More of the problems surface when well meaning owners take home the lovely foals and stuff them full of feed, so they are in show condition all their growing years.

29-06-04, 10:25 AM
by underfeeding, I meant no nutrition or lack of..Maybe I am a little honest than other people. I would certainly not stand my stallion if it had OCD, it would have been gelded or like most sufferers in Germany they do put them down . Do you think that an owner of a stallion who suffers from OCD should declare this? and let the breeders decide. I am very sorry, I am positive that if people knew that these stallions had OCD that may dramatically change the amount of visiting mares......Included in this service fee if you are lucky will be OCD...

29-06-04, 10:29 AM
EA good points. What do you breed?

That was with my 2 year old filly. Early detection. She had slightly swollen hocks that were sighted by the vet when being treated for an eye condition. In turn this bought about her being xrayed, to find she had OCD. She went into surgery and is fully recovered. And as I said in my earlier post, she was never lame or stepped short.
Alot of people give horses the death sentence and or have opinions that they are not any good, but I think this is because they do not fully understand the disease.

29-06-04, 11:05 AM
Has it ever been proven that OCD is hereditary or nutrition????

Here is one rare case for you, my ASH x TB filly had OCD and i was advised to put her down as a 3yo, even more rare, she did not have it in the hocks as is common, she had it in the front pedal bones and it was as advanced as an 10yo would normally have been.

Her dam has produced 4 other foals and no sign of OCD, the mare is 26yo now and still sound. The sire had numerous horses on the track that went on to be successful hacks, so i dont beleive it came from either parents.

The mare did want to abort the above foal at 8 months as she came home in disgustingly poor condition, in mine and the vets wisdom we put her on progesterone which saved the pregnancy.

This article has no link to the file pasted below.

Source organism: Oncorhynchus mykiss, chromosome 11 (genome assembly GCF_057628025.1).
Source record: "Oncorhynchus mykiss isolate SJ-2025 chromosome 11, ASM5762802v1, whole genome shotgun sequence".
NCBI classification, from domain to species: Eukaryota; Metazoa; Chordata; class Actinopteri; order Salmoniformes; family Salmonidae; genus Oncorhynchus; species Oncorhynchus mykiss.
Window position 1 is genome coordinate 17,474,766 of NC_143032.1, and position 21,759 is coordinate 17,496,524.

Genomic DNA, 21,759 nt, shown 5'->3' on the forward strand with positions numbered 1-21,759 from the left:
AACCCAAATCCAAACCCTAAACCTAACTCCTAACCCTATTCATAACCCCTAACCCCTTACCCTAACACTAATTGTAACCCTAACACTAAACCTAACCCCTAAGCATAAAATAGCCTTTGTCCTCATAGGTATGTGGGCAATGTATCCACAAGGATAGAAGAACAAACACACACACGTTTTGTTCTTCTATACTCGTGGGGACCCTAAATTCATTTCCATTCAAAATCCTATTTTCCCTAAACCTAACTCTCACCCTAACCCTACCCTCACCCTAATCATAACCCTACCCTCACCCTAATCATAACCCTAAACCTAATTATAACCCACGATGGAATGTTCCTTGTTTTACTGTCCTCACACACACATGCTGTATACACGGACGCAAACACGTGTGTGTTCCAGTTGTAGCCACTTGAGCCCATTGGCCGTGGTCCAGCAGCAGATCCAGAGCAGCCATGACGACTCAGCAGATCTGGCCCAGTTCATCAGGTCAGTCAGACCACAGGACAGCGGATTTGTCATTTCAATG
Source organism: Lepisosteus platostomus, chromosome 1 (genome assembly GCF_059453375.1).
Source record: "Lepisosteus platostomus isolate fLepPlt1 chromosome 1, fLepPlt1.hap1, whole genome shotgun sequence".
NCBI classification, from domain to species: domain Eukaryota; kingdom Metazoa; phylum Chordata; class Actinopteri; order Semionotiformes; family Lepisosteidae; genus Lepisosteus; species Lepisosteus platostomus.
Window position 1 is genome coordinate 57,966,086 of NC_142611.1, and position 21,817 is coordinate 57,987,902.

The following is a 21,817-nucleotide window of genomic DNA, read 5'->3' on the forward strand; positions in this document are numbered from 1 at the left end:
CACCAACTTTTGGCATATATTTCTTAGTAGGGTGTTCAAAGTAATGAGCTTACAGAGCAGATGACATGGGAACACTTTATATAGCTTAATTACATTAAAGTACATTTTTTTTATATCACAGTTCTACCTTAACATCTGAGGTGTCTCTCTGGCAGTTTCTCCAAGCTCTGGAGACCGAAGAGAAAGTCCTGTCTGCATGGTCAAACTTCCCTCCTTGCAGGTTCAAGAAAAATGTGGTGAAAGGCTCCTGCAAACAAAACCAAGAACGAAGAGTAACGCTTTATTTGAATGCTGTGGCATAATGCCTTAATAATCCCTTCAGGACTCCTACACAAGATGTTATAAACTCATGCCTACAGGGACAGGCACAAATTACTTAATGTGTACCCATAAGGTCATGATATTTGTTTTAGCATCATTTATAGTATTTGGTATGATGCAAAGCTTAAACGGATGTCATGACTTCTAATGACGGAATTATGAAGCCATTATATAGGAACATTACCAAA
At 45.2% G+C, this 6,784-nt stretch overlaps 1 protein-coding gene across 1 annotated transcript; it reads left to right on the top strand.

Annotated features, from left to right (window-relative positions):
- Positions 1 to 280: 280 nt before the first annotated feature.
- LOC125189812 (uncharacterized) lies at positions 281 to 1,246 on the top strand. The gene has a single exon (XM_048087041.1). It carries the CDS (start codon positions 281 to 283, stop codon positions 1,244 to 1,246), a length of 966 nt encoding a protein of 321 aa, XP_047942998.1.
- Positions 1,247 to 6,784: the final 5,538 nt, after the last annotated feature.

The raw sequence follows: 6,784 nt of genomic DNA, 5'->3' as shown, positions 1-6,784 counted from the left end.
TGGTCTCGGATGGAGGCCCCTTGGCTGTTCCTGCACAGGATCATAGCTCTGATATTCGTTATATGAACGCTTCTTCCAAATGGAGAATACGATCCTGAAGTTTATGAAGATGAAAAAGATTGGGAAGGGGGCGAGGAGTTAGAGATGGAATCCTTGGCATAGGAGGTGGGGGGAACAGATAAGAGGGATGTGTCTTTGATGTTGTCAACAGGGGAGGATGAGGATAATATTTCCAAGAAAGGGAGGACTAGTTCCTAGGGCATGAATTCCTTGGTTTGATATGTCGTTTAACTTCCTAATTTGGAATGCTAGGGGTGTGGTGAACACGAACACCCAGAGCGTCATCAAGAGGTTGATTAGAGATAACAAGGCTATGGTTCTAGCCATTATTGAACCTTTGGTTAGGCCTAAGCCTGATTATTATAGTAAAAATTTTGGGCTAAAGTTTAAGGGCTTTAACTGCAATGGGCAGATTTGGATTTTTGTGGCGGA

This filly was never overfed, so i can only blame it on poor nutrition during pregnancy. I now wish i had kept her alive and bred from her, this was a hard decission when you looked at her there were no outward signs and she was slightly lame in one front foot and just barely irregular in the other, certainly comfortable enough to be paddock sound.

So be aware it is not just warmbloods or other large breeds that get this horrible disease.

29-06-04, 02:04 PM
Kaz2769 you are right, OCD is not just restricted to WB breeds. There is alot of it in the TB industry as well, hence why they now need xrays for the yearling sales.

In Europe most stallions do actually advertise whether or not they have OCD. If you want to find out just ask. As I said previously if some people did not breed with OCD horses then we would not have some of the famous horses of today. Lets face it they breed the numbers there as well, 28,000 + foals in Holland, 10,000 in France, even more in Germany. If we are lucky in Australia 1000 sporthorses are bred each year. If the problems were truely hereditary then it would be have been pretty easy for them to prove it over there. To date they have not been able to do so, despite the abundant tests they have undertaken. Most studies have shown that the disease can be either brought on or held back by correct nutrition. There will always be exceptions to the rule.

Cheryl, we breed jumpers, mostly from frozen semen. We have a pretty diverse range of jumping genetics, French jumpers are something I have a passion for, so I have and will continue to breed with them.

Last year I was lucky enough to meet Arnaud Evain from France and he was asked about OCD. His view was that it has been around for ages, and really is just the latest marketing gimmick used by some groups of stallion owners. He believes like Navicular it is a manageable disease, that if horses with a predisposition for it are managed correctly then they will not have the problem. Arnaud runs some of the biggest auctions of young stock in France.

Correct feeding at any time goes along way to managing the problem.

03-07-04, 08:05 AM

I'm sorry for your loss. I really am. But that's horses. I lost one last weeks ago to an unsoundness, and its heartbreaking. But it is still horses.

The only value a horse has is as LIVE stock:-) Unfortunately the aim of all livestock appears to be to become deadstock.

The more valuable, talented and beautiful the horse is, the more likely it is to develop a very expensive nasty untreatable problem that causes it to be unrideable.

The most difficult challenge in horses is keeping them sound and alive. The breeders will tell you about the aborted foals, the stallions that were infertile, the infertile mares, etc etc etc.

The problem with OCD is that we still don't know the true causes, people are trying to breed away from it, but the breeders vary, there are those who educate themselves and those that don't.